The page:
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Super Pictures Capture This Year’s Only Visible Supermoon

If you missed last night’s celestial show, these images feature our lunar orb in all its glory

smithsonian.com

This weekend, the moon slid past Earth a mere 222,135 miles away, appearing 14 percent bigger and 30 percent brighter than average. It was this year's boldest supermoon. Don't worry if you missed the celestial show, take a look at some pictures that capture it in all its super glory.

These brilliant moons take place because the lunar orb's journey around the Earth is not perfectly circular, reports Jesse Emspak at Space.com. On average the moon circles some 238,000 miles away, but due to its irregular orbit sometimes it’s a bit closer, and sometimes it's a bit further away. A supermoon is when our lunar buddy slides into its closest point, or perigee and is in its full or new stage.

The supermoon rises over a pond in Babcock Wildlife Management Area, Punta Gorda, Florida. (Diana Robinson /Flickr CC)
The moon glows red above Washington D.C. This is the first of three consecutive supermoons. (NASA/Bill Ingalls)
An aircraft takes off from Ronald Reagan National Airport, passing in front of the Moon as it rises above Washington D.C. (NASA/Bill Ingalls)
Supermoon rises over University of Tampa, Florida. (Matthew Paulson/ Flickr CC)
Haze slightly obscures the view of the supermoon as it rises over Atlanta, Georgia (Thomas Cizauskas)
Supermoon looms large in the early morning hours of Alameda, California. (David Yu /Flickr CC)
The supermoon's glow is seen as it peeks through the foliage. (James Schumacher /Flickr CC)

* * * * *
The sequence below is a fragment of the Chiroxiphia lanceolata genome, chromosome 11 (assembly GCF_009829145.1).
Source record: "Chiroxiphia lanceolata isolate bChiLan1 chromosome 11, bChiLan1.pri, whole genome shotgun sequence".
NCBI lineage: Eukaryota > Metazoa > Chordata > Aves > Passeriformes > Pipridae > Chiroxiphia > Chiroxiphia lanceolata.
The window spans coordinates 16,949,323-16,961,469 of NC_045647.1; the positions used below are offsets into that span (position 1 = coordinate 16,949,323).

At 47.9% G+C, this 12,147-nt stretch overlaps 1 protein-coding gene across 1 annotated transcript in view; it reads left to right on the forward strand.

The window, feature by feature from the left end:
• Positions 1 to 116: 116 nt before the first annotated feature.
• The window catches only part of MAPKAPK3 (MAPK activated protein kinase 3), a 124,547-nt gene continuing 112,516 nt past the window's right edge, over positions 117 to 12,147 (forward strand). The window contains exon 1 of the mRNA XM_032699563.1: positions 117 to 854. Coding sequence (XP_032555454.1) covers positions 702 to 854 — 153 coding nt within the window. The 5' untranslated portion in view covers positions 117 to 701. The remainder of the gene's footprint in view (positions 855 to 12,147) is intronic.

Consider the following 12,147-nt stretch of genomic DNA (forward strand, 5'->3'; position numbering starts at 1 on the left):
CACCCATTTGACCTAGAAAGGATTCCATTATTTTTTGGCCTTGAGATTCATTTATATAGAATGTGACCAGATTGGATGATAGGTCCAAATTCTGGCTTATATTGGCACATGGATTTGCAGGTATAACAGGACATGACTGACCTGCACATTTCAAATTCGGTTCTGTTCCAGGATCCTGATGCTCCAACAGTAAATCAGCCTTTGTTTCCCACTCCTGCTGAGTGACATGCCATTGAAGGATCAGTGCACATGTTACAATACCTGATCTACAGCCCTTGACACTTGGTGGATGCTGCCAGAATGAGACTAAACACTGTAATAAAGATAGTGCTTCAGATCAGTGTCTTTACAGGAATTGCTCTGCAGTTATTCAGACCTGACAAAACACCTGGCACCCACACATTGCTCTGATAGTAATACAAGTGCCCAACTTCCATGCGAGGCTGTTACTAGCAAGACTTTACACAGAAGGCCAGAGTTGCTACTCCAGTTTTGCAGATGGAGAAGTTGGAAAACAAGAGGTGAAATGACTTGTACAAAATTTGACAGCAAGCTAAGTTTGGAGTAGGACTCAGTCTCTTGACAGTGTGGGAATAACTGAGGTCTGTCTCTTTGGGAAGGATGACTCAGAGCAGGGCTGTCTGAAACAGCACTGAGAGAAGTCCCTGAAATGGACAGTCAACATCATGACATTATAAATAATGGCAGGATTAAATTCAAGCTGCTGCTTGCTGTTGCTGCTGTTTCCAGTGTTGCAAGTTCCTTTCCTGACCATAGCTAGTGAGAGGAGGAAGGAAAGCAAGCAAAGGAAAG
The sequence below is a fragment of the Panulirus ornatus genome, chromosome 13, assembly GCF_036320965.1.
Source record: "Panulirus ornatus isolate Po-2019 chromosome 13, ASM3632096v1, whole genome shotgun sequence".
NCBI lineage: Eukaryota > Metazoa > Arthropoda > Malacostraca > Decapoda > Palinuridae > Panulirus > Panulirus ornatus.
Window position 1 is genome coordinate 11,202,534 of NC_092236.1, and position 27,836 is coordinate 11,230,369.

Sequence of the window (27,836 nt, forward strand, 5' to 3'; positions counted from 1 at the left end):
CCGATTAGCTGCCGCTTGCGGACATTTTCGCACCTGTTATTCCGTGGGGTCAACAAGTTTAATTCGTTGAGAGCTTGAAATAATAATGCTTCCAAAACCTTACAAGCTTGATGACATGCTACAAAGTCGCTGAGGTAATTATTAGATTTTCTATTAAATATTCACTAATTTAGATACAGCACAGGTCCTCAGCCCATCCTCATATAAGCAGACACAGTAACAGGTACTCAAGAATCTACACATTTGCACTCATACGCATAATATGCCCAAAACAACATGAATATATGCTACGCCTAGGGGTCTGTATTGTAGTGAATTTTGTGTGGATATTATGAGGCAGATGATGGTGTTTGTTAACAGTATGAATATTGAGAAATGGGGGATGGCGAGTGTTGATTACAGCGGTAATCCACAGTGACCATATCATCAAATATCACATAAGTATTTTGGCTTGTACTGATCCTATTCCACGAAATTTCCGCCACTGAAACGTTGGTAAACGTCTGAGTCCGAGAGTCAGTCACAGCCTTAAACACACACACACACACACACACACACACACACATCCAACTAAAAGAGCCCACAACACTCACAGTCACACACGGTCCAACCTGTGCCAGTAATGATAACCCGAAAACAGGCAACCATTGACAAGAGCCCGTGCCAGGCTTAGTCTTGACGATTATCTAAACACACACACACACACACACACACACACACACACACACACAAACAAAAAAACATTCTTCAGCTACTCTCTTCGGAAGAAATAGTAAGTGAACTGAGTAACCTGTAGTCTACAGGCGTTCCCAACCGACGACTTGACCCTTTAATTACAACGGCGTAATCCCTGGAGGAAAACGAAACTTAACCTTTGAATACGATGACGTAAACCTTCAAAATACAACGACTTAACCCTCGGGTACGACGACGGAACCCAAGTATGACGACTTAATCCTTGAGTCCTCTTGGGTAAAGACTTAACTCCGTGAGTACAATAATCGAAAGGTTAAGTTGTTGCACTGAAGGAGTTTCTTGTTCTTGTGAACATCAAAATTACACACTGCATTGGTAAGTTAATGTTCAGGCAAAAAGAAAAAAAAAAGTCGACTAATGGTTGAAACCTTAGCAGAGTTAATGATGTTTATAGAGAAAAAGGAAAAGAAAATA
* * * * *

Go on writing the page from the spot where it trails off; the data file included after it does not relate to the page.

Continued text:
This wasn't the first supermoon of the year, it’s the fourth. But the others were hidden. The past three supermoons happened during new moons of April, May and June, making the December full moon the only visible supermoon.

As Bruce McClure and Deborah Byrd at EarthSky report, the supermoon was defined by astrologer Richard Nolle more than three decades ago. And is sometimes over-hyped as being big, bold and super bright. As astronomer Gurtina Besla told Rebecca Feldhaus Adams at NPR before the latest celestial event, it's often hard to notice any difference between a regular full moon and supermoon.

But as EarthSky reports, the phenomenon can be considered modern folklore that has recently entered the mainstream. And it does have some real-world effects. Spring tides, the largest tides of the month, usually occur near the full moon, and during supermoons they are usually slightly larger than normal. Last year’s November supermoon was the moon's closest pass in 70 years, and won’t be repeated until 2034.

Even if the moon is only slightly larger and brighter, moonwatching is always a fun activity—and makes for some breathtaking pictures. As EarthSky reports, you'll soon have another chance to catch a full supermoon. These bold lunar orbs will take to the skies January 2 and 31, which will make it a rare blue supermoon. 

About Jason Daley

Jason Daley is a Madison, Wisconsin-based writer specializing in natural history, science, travel, and the environment. His work has appeared in Discover, Popular Science, Outside, Men’s Journal, and other magazines.

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